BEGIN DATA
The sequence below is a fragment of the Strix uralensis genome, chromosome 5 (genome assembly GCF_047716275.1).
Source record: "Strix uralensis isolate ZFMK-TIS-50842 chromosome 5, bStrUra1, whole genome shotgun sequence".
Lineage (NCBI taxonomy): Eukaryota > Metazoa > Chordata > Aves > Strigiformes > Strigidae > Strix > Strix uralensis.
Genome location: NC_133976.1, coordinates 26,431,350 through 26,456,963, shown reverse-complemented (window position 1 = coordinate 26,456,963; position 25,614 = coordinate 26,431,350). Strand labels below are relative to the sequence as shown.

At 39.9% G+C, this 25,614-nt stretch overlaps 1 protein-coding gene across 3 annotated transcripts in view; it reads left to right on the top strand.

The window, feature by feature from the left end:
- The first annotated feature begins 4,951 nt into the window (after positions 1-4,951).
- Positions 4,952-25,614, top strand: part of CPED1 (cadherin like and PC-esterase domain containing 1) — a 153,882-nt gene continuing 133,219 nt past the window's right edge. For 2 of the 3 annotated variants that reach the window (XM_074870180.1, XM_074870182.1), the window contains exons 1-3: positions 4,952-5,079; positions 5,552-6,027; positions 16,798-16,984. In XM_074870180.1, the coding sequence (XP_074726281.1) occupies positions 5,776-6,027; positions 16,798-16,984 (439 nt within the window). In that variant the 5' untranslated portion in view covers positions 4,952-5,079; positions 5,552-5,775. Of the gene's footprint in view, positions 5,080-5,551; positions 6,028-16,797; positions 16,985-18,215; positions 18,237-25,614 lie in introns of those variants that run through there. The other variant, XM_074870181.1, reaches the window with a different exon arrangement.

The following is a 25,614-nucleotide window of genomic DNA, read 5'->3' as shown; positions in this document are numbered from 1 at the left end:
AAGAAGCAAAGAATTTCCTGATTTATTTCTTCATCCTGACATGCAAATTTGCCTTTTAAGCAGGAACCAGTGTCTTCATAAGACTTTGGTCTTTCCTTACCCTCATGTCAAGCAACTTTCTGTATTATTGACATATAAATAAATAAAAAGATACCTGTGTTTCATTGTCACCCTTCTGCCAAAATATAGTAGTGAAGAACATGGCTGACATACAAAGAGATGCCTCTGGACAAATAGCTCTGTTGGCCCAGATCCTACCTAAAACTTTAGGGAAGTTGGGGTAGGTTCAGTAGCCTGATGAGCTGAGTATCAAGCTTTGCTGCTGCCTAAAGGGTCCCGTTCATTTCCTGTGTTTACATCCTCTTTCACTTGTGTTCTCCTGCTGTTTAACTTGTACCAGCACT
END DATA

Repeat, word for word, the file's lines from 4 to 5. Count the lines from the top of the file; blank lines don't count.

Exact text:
Genome location: NC_133976.1, coordinates 26,431,350 through 26,456,963, shown reverse-complemented (window position 1 = coordinate 26,456,963; position 25,614 = coordinate 26,431,350). Strand labels below are relative to the sequence as shown.

At 39.9% G+C, this 25,614-nt stretch overlaps 1 protein-coding gene across 3 annotated transcripts in view; it reads left to right on the top strand.